In February 1915, HCMS incorporated the Houston Academy of Medicine (HAM) in order to create a medical library to ensure physicians' access to the latest medical and scientific advances. HAM is the scientific and charitable 501(c)(3) organization of the physicians who make up the membership of HCMS and provide community health education. In 1949, this HAM Library moved to the Texas Medical Center (TMC) and merged its collection with the Baylor College of Medicine Library, establishing the HAM-TMC Library. In 1954 the library moved to the Jesse H. Jones Building and by 1975 it nearly tripled in size making it the largest medical library in the nation’s southwest. Today, the TMC Library is the fundamental starting point to access information resources, whether in print or digital format. It’s a trusted resource that teaches tools and techniques to sort through the millions of publications printed each year to find just the right ones that facilitate and support health sciences research, medical education and patient care.

Gulf Coast Regional Blood Center
In 1975, in cooperation with the regional blood banking community, HCMS established the Blood Center because of frequent shortages in the blood supply. Today, the Blood Center is responsible for providing voluntarily-donated blood and blood components to patients across 26 counties in the Texas Gulf Coast area, which are treated in more than 200 healthcare institutions.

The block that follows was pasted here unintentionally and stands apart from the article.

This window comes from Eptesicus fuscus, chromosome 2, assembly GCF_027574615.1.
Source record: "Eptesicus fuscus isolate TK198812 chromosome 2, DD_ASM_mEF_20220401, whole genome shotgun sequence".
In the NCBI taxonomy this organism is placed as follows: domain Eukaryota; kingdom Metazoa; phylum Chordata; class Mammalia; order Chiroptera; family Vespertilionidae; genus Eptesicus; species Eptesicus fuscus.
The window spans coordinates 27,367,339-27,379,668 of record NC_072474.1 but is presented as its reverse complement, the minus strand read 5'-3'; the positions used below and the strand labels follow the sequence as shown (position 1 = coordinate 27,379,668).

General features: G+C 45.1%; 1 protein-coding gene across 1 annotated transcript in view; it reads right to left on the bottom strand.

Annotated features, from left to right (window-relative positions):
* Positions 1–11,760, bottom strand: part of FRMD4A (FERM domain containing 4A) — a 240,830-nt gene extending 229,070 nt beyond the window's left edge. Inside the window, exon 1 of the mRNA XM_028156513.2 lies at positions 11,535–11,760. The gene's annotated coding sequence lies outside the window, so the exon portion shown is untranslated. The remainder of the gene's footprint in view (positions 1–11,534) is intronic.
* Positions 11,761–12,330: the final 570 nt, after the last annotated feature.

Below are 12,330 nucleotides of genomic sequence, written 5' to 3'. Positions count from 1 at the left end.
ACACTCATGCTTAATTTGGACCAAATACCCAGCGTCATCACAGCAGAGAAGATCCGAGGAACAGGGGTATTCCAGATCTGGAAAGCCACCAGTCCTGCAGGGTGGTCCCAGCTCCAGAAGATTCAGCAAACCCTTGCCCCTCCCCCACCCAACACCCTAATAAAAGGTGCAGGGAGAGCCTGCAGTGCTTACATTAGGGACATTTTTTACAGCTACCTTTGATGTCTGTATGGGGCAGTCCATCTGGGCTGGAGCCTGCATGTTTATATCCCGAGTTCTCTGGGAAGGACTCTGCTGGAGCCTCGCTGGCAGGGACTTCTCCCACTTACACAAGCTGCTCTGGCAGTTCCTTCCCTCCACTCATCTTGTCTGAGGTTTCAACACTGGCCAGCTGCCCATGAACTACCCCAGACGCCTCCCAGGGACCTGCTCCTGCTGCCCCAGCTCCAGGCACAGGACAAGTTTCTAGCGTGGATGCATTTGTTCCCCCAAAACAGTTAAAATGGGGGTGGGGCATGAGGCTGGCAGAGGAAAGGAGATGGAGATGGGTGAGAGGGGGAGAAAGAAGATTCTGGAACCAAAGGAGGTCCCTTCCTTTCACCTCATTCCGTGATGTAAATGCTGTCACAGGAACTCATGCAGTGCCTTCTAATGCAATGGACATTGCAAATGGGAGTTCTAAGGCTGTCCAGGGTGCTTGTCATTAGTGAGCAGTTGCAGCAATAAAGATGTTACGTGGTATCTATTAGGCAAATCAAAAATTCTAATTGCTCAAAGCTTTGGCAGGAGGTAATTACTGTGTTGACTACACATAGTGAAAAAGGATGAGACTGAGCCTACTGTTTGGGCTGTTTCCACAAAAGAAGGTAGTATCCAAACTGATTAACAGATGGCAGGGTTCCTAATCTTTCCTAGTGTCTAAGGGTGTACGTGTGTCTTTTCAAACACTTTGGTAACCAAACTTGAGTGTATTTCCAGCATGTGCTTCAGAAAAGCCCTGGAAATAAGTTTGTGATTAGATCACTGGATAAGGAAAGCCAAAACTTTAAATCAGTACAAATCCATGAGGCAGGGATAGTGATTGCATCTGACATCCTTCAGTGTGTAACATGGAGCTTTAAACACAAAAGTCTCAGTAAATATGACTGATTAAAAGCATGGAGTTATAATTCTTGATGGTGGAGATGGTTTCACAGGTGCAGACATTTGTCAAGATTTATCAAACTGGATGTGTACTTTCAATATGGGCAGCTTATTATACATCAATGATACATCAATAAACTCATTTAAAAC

The John P. McGovern Museum Of Health & Medical Science (The Health Museum)
HCMS initiated plans for a health museum in 1962, after a citizen’s committee recommended the construction of a permanent, public health exhibit. Through contributions and a grant from the Houston Endowment Inc., the Museum of Medical Science exhibit was established in 1969 within the Museum of Natural Science, which remained in operation until 1992. Then finally, after years of planning and fundraising, the dream of a freestanding museum became a reality.

On March 16, 1996, HCMS opened the Museum of Health & Medical Science, an interactive health and science center for all ages that promotes the understanding and appreciation of the human body, mind and spirit. It boasts the largest attendance of any health museum in the nation, serving more than 2.5 million people since its opening.